Saving & investing is supposed to be simple math. We’ve all read the advice: “Spend less than you earn.” “Track your spending.” “Make a budget.” “Save at least 15% of your income.” “Learn your investing risk tolerance.” “Figure out your asset allocation.” “Buy, hold, & rebalance.” “Put your investments on autopilot.”
How hard could this be?
Well, if it was easy then personal-finance bloggers would be out of business.
Why do people struggle so much with their spending? Or their saving? Or their investing? Why do we go into consumer debt and procrastinate on investing for our future?
It turns out that financial math might be the easy part when compared to human behavioral psychology. We all have very good reasons for our behavior, but most of them are based on evolution. “Survival of the fittest” worked for our ancestors (that’s why we descendants are here today) but evolution does not help at figuring out how to set up your spending & investing plans. None of our ancestors were ever ambushed by impulse shopping or student loans, and we’re still learning how to cope.
For some people, their biggest money problem is their emotional behavior. Our brains may have the capacity for logic & reasoning, but we spend most of our brainpower on speed-thinking shortcuts and reflex responses. That worked great when our ancestors were dealing with saber-toothed predators, but it’s no match for modern American advertising and the financial services industry. We’re all victims of our own internal emotional dialogues and our highly evolved attraction to shiny objects.
Our emotions and attitudes contribute to our own internal dialogues about our behavior. No matter how many New Year’s resolutions we might make, our internal dialogue affects our daily motivation to really live up to those standards. If we have a good internal dialogue then it seems easy to do what’s best for our futures. However, our whiny little inner voices can also relentlessly sabotage our best efforts before we’ve seen any sign of success.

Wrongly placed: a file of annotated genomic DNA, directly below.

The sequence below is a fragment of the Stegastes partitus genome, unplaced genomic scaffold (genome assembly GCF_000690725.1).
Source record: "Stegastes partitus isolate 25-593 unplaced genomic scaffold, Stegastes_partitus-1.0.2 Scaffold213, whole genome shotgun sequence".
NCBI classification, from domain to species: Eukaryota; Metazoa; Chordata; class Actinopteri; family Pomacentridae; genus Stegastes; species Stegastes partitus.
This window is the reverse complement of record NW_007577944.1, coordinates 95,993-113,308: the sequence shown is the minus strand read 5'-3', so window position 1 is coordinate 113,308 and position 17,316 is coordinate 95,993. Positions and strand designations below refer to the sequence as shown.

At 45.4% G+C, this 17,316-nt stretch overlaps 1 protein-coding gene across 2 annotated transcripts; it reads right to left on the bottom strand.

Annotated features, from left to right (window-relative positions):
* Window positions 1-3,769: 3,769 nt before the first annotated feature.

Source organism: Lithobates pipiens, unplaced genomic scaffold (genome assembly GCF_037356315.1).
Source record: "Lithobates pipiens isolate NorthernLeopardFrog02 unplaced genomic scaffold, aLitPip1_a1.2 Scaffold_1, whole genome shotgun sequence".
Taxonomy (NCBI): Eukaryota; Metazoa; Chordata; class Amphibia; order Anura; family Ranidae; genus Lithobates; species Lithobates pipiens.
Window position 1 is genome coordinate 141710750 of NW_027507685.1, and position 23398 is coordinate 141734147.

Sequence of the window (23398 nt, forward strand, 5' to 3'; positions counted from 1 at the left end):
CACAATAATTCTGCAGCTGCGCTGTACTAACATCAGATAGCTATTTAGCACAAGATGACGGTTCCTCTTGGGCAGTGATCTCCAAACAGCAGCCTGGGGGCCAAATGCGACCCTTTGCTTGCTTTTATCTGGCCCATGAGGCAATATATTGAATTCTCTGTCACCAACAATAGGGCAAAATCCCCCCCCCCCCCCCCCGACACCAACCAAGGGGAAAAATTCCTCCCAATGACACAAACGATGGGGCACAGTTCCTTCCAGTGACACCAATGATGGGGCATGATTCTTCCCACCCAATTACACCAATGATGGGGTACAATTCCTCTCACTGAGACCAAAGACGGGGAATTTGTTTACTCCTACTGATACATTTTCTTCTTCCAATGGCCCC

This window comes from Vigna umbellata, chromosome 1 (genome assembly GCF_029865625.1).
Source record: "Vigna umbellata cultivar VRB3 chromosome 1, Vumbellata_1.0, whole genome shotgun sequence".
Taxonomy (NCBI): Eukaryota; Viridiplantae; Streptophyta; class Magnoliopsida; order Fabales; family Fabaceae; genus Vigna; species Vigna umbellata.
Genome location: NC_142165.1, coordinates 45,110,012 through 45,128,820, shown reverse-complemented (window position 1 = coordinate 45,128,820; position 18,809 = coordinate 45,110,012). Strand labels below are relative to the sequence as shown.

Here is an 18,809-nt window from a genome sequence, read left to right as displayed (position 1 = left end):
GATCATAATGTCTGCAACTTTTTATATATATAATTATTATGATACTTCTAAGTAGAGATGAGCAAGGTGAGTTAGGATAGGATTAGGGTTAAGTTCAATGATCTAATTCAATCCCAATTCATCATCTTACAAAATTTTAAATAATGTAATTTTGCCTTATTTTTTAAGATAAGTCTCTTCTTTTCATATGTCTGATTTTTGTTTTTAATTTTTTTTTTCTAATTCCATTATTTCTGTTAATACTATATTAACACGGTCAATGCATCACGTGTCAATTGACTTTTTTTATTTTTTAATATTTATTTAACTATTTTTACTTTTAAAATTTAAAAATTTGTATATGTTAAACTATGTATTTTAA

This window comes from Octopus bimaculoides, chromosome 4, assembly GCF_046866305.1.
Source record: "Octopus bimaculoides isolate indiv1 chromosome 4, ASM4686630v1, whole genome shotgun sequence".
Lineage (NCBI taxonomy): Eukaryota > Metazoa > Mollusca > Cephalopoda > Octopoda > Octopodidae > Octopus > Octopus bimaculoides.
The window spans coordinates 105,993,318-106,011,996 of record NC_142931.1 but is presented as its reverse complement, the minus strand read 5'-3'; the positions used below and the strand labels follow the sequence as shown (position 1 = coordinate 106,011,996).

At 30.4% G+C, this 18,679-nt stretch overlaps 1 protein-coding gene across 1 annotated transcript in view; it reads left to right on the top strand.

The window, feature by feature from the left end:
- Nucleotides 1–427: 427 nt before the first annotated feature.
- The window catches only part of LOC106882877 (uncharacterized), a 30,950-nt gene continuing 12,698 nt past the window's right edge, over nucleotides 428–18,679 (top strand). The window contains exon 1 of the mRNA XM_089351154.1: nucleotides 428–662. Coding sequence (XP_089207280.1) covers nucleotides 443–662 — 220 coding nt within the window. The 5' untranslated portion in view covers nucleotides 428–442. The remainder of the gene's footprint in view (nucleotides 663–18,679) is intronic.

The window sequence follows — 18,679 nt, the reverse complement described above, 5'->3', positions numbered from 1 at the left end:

Instead of trying to silence our internal dialogues to live by willpower & logic alone, a better alternative would be to change the script and break the cycle of failure. That’s what Carrie Rocha describes in “Pocket Your Dollars: 5 attitude changes“.
Carrie started her Pocket Your Dollars website to share money-saving deals, coupons, and freebies. That’s working quite well– over a million visitors in 2011. However, she and her spouse struggled for years to figure out how to set a budget, stick to it, and pay off debt. Those are relatively straightforward steps to financial independence, but the two of them still failed over and over again.
Your money attitudes are rooted in your childhood. If you grow up with every want fulfilled by your parents (with the best of intentions), then you may not see the “need” to save money. If you grow up poor, then by the time you’re an adult you may be eager to catch up on two decades of pent-up consumerism. If money problems always surprised your family with angst and despair, then you’ll never develop the tools to handle the problems. If money (or the lack of it) caused hurt and confusion during your childhood, then it’s going to cause more problems when you’re an adult.
Carrie and her spouse brought their different childhood money attitudes into their adult life together and could never get ahead. There were no serious disagreements, but they couldn’t seem to figure out how to put together a system that they both felt happy with. Their downward spiral of debt wasn’t all caused by lifestyle enhancements, either. New problems seemed to keep cropping up and wiping out their plans. It was the typical set of challenges faced by most young married couples: some student debt, an engagement ring & honeymoon bought on credit, a car loan, family borrowing, credit cards, an assessment on their townhouse, a 100% mortgage on that home, and even some back taxes. After a decade of marriage, they realized that they’d earned over a half-million dollars of income, yet they were $60,000 in debt plus carrying another $170,000 of mortgage debt. The pressure of dealing with that debt was becoming unbearable.